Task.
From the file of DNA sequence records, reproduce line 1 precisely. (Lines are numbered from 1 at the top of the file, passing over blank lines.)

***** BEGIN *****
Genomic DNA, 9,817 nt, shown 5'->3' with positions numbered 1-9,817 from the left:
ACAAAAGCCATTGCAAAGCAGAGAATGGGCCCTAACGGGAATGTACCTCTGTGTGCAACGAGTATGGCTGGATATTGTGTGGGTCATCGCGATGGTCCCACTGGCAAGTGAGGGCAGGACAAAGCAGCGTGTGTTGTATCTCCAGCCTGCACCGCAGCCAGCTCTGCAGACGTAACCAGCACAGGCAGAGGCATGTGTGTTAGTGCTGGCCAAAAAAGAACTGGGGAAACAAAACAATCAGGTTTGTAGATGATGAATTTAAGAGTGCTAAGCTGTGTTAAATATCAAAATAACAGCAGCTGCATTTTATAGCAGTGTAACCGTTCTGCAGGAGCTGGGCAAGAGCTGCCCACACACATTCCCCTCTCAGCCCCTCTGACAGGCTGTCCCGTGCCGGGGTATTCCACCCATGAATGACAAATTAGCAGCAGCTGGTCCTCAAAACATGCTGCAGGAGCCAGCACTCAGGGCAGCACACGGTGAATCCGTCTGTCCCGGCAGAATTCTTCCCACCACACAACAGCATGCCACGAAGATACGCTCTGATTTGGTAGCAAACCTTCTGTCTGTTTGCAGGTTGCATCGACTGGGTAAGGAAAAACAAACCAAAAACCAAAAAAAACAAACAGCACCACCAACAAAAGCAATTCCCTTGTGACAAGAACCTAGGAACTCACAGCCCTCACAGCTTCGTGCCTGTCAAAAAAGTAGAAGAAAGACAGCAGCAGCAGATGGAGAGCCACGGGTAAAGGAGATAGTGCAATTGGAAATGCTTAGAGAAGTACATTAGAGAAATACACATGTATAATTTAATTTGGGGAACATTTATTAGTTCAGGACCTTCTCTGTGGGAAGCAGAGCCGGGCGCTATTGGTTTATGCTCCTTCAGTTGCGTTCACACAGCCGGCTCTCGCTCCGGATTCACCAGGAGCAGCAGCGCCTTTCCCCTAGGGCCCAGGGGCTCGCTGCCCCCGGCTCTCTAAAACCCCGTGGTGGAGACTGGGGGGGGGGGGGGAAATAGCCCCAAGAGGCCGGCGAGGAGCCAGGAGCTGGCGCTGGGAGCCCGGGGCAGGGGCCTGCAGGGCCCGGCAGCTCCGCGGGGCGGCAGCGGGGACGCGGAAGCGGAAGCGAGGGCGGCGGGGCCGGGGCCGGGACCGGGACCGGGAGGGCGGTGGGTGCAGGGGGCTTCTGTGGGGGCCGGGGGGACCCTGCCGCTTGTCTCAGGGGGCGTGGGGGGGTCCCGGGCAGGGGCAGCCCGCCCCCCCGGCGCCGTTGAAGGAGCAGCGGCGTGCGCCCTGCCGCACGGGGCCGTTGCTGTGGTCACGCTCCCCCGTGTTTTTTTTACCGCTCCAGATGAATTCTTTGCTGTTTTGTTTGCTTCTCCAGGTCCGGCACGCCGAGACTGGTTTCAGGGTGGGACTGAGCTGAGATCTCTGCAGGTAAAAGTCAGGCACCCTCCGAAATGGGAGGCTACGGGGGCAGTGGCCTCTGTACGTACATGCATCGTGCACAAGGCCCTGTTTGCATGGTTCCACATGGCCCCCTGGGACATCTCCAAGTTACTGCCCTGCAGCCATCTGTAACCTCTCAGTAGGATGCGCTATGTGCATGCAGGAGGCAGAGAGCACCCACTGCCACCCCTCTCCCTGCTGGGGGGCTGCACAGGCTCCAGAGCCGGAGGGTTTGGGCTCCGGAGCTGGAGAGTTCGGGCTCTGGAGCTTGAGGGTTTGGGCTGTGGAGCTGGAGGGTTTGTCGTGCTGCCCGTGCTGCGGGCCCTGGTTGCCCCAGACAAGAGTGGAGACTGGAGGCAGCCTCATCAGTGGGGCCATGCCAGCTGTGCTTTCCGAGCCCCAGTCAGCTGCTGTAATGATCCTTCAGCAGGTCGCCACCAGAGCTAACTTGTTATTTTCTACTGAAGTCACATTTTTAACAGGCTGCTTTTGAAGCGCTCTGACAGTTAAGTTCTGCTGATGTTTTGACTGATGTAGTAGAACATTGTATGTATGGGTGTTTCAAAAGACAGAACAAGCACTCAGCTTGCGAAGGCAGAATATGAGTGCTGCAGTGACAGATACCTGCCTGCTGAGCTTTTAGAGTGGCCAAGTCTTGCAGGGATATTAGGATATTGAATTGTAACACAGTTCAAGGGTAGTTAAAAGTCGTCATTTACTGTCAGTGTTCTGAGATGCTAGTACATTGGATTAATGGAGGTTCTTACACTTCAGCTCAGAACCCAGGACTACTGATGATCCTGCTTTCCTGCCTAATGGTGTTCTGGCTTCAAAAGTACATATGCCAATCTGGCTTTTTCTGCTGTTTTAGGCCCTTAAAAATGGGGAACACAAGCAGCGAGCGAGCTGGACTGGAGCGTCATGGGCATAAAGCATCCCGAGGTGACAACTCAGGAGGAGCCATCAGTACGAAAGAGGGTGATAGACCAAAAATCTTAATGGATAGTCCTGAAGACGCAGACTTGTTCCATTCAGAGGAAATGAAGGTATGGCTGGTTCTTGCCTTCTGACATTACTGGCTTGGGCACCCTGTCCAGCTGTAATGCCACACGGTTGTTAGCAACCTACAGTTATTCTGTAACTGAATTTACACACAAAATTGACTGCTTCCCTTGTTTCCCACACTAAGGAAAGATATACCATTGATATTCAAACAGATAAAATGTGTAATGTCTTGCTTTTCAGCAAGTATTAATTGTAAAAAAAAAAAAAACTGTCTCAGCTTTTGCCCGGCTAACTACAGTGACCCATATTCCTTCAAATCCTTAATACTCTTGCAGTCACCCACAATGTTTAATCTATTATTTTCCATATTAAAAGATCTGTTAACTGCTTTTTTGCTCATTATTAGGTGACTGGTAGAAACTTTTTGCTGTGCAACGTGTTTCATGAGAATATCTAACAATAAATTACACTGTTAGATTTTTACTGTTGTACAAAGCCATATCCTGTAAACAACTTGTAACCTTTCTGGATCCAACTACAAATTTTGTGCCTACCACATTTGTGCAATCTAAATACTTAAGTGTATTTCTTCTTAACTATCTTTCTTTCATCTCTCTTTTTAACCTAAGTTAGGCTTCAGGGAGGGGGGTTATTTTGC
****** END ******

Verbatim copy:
Genomic DNA, 9,817 nt, shown 5'->3' with positions numbered 1-9,817 from the left: